Startup company Altaeros is taking LTE higher – literally. The company has developed rural SuperTowers aimed at easing LTE deployment challenges in rural communities.

SuperTowers are essentially industrial blimps outfitted to take the place of as many as 30 conventional cell towers but providing larger coverage areas. Late last year, Altaeros partnered with Ericsson on a demonstration of its SuperTowers featuring streamed video over LTE  in rural Maine.

Rural SuperTowers
Altaeros said that the platforms, which technically are called aerostats, can be deployed six to eight times higher than cell towers and therefore offer dramatically large coverage area. The Altaeros solution should cost as much as 70% less than traditional solutions and have less environmental impact, according to the company. In addition, network operators have considerably more flexibility in where SuperTowers can be placed.

“People living in rural areas often have limited or no access to high-speed broadband. With Ericsson’s innovative radio technology installed on the SuperTower, we aim to change that and help provide these consumers access to the benefits of affordable broadband, such as health care, education, and economic growth,” said Ben Glass, Altaeros’ CEO and CTO in a press release.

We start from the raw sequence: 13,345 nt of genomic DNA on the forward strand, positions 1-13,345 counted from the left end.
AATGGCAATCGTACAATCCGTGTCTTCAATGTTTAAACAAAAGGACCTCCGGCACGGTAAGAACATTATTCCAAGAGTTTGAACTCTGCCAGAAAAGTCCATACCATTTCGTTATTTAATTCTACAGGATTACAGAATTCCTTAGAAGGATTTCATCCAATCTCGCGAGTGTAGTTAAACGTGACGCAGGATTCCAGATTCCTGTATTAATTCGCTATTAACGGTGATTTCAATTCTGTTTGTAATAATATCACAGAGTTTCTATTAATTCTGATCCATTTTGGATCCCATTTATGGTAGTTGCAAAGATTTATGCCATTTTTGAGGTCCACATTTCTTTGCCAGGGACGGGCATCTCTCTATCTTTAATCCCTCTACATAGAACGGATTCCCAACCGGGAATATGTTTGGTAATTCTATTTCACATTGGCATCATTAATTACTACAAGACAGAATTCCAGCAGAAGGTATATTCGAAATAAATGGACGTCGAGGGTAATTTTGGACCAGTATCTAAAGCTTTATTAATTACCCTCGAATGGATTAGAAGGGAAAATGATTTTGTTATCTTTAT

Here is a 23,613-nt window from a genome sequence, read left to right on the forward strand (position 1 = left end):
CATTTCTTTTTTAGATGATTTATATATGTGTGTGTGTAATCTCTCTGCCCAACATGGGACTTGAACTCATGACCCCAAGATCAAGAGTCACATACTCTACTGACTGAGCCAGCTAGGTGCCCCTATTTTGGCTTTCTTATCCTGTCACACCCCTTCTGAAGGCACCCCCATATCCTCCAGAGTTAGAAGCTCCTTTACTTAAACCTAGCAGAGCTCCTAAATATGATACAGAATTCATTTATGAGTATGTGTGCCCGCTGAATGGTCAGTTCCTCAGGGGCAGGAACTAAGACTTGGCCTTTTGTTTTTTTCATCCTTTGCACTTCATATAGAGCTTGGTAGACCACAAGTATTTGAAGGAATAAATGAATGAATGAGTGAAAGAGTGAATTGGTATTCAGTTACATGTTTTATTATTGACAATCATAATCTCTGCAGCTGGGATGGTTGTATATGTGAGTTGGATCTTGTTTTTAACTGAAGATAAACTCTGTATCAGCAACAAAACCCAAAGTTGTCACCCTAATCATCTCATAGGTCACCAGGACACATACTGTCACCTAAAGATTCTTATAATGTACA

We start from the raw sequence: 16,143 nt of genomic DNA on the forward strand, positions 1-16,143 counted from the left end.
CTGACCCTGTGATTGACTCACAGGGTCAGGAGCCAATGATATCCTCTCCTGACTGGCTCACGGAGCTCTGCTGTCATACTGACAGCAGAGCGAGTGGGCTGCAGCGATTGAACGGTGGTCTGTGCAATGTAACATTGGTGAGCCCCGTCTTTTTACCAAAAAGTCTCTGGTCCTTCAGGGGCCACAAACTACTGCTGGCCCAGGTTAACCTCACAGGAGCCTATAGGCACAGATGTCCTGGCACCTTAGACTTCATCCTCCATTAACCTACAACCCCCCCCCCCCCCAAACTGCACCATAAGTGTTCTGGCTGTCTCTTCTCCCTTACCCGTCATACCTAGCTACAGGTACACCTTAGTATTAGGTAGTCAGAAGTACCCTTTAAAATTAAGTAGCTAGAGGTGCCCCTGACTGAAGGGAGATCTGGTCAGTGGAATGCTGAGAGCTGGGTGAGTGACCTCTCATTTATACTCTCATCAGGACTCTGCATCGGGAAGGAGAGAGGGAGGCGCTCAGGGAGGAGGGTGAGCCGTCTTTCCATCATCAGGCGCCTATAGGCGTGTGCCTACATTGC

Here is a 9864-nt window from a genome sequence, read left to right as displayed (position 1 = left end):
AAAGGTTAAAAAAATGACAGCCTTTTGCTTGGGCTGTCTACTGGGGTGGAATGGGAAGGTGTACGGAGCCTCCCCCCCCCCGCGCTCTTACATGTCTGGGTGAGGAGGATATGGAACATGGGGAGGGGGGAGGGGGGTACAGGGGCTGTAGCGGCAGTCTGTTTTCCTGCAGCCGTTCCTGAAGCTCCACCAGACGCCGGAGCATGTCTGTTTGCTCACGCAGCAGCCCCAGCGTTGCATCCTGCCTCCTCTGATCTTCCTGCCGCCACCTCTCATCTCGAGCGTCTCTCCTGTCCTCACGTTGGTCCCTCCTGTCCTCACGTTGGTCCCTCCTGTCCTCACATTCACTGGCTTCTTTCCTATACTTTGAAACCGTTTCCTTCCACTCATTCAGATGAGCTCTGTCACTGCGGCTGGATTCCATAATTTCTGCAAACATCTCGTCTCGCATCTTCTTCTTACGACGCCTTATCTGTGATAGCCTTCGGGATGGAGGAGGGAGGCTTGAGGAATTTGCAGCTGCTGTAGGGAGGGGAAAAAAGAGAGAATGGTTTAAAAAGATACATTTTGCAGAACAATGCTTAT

The SuperTowers use the same handsets, radios, antennas and permitting processes as traditional towers. The SuperTowers accommodated Ericsson’s 5G-ready high performance radio system with MIMO-capable radios, according to a press release.

Using blimp-like craft to aid in telecommunications is not a new idea. For instance, Google parent Alphabet has been working on Project Loon, a balloon satellite system, for several years. It is being used in Puerto Rico as the island continues to recover from Hurricane Maria. Related approaches, such as drone helicopters – called cellsites on wings, or COWs — also are gaining attention.

Altaeros’ SuperTower also can be used for emergency or special event coverage. It seems, however, that the real driver is to serve extreme low density areas on an ongoing basis.